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Three federal agencies recently released a model data-sharing agreement describing how far states can and can’t go in sharing Medicaid, public health, and other types of information. The move is part of the federal government’s push for state Medicaid programs to expand their role beyond claims payers to being data-driven, outcomes-oriented advocates for their beneficiaries.
To help the cause, the federal government is willing to free up existing categorical funding for health care programming. States that follow the government’s recommendations for "mission oriented" programs stand the best chance of seeing their grants funded.
The obstacles to combining Medicaid data with information from other health agencies are legion and long-standing. Government officials face regulatory hurdles, real and imagined, from laws and regulations that protect the confidentiality of patient-specific data. Linking databases is a technically complex task that depends upon the presence of a common field, usually a unique patient identifier. Turf battles over the use of data can sabotage even the best-crafted and worthwhile projects.
An initiative from the Health Care Financing Administration (HCFA), which administers the Medicaid program, and the Health Services Research Administration and the Centers for Disease Control and Prevention, which oversee many of the nation’s key public health initiatives, provides a map for state agencies on that rocky road to collaboration.
"Frankly, in HCFA, we have been urging the states to move into more of a public health mode in managing the Medicaid program," says Stanley Nachimson, a technical director in the data and systems group within HCFA’s Center for State and Medicaid Operations.
"It’s not just paying claims, enrolling beneficiaries, and enrolling providers. It’s making sure they’re getting quality health care and value for their dollars, especially in contracting with managed care plans."
The model agreement focuses on the statutory and administrative constraints involved in sharing Medicaid data. "Those were probably the strictest," says Mr. Nachimson.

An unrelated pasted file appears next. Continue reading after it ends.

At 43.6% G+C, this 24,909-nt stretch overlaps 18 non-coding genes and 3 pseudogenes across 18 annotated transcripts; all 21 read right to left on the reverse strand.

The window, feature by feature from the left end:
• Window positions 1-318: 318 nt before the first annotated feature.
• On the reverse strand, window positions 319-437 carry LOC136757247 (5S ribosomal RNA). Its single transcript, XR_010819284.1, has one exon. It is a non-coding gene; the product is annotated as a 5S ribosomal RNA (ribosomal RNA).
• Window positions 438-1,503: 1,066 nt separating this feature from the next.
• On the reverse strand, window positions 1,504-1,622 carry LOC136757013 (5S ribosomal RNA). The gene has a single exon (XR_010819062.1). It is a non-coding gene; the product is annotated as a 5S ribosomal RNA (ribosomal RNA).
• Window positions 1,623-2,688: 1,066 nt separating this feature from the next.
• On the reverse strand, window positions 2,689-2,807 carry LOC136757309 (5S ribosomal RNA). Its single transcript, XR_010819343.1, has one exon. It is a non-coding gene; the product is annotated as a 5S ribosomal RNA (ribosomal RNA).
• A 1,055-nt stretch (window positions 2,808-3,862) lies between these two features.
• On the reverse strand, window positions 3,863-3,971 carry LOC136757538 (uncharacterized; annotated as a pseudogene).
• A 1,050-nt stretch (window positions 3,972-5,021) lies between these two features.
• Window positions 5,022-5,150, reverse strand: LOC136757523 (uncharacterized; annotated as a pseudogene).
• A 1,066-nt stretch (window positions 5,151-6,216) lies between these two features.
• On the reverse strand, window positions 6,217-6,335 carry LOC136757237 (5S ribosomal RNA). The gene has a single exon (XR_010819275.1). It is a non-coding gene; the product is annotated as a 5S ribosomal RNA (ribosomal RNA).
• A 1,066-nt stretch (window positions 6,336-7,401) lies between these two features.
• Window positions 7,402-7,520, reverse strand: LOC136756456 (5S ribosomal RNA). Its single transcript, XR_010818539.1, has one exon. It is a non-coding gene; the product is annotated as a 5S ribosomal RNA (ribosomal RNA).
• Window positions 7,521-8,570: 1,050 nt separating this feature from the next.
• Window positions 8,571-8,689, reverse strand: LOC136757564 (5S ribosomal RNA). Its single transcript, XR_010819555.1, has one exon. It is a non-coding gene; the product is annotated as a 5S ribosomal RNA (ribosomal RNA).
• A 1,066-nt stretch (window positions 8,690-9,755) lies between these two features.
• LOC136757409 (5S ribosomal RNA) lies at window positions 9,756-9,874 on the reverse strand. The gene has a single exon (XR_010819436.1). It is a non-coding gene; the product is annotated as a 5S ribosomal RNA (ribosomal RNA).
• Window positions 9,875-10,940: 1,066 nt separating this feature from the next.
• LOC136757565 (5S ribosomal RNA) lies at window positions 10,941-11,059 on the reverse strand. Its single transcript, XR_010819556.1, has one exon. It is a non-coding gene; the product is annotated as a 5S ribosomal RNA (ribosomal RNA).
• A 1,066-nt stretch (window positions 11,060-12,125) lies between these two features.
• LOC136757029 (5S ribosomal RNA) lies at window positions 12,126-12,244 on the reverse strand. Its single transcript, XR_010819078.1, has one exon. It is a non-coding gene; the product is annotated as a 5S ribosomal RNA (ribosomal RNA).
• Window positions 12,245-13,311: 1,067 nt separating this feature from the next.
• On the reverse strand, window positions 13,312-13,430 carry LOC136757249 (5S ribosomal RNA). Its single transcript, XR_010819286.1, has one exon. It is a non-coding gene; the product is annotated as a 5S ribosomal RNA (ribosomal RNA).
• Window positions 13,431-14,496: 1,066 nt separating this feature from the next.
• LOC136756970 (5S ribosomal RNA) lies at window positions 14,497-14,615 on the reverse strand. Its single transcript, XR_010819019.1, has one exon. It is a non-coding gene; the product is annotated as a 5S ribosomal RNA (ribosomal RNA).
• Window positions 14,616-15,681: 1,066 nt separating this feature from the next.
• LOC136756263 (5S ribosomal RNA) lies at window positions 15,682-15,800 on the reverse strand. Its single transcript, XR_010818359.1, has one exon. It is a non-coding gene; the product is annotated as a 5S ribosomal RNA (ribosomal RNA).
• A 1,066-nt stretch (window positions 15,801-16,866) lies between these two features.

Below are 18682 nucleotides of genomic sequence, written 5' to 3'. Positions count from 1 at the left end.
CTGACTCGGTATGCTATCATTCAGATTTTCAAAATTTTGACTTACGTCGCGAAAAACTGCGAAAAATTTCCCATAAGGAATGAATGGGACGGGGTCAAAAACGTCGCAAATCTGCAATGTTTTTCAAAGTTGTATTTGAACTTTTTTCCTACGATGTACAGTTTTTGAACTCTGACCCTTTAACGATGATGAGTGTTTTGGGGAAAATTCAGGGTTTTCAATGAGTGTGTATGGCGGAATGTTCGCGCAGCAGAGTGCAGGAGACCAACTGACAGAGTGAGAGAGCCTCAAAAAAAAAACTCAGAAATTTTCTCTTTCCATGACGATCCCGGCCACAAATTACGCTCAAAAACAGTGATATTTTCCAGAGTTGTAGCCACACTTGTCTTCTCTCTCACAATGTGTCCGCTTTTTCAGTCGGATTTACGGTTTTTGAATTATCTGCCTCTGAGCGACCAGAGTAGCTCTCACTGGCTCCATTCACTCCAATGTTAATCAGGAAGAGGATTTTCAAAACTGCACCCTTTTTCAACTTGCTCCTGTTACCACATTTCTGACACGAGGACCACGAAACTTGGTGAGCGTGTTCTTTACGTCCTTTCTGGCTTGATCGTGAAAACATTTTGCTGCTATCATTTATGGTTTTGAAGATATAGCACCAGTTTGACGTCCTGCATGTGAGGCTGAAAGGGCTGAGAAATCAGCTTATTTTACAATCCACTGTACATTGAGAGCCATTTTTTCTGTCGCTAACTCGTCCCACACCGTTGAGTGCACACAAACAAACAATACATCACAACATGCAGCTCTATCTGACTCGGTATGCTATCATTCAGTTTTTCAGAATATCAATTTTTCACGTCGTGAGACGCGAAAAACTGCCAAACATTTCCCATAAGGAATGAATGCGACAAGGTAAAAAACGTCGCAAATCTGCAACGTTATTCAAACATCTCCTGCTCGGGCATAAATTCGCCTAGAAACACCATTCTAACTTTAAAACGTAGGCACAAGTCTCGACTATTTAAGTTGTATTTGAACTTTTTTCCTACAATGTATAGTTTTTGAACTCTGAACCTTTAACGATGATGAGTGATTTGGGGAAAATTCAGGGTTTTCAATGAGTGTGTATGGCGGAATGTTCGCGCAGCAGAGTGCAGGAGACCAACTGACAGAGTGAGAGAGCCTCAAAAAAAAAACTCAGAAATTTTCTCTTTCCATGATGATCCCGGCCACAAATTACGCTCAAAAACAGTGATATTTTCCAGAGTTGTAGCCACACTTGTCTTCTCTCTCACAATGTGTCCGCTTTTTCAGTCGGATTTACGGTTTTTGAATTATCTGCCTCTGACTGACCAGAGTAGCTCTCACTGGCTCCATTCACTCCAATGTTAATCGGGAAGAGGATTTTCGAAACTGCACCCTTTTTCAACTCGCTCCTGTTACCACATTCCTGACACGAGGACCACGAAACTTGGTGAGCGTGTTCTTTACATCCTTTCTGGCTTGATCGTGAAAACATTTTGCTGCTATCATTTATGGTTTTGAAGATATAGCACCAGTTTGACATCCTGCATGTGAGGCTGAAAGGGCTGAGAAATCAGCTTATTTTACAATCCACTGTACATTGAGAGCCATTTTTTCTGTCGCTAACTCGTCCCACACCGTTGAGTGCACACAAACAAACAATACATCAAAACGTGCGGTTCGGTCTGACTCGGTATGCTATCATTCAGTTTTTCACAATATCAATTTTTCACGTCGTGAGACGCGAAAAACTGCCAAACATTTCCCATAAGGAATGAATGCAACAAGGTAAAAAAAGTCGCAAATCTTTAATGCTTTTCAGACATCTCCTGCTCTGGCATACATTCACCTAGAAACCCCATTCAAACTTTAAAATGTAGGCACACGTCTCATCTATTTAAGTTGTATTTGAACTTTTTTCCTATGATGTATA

Patient-level Medicaid data can be released outside a Medicaid agency only "for the direct benefit of Medicaid beneficiaries," explains Mr. Nachimson, but that restriction still allows matching of Medicaid data with information from other programs. State officials who want to link Medicaid information with other types of information can give the data to the Medicaid agency to complete the analysis.
"There’s some misunderstanding about what the barriers are. People will say, I’m just not permitted to share my data and that’s it.’ It isn’t quite that strict," Mr. Nachimson says.
Summary data describing Medicaid utilization always has been allowed to be shared with other agencies without fear of violating Medicaid confidentiality restrictions, Mr. Nachimson points out.
To encourage data-sharing projects, the federal government is freeing up existing categorical funding for that purpose. The goals of successful proposals will address "resource-oriented improvements," i.e., those that save time, money, or personnel resources. The guide to the grant proposals recommends that projects address "mission-oriented" areas such as the following:
• improvements in prevention effectiveness;
• improvements in public health practice;
• improved service to customers;
• timeliness of processes;
• quality of information;
• improvements in public health research;
• responsiveness to information needs.
The next task in the federal collaboration is to identify and analyze a small number of successful data-sharing programs to use as models throughout the country.
Contact Mr. Nachimson at (410) 786-6153.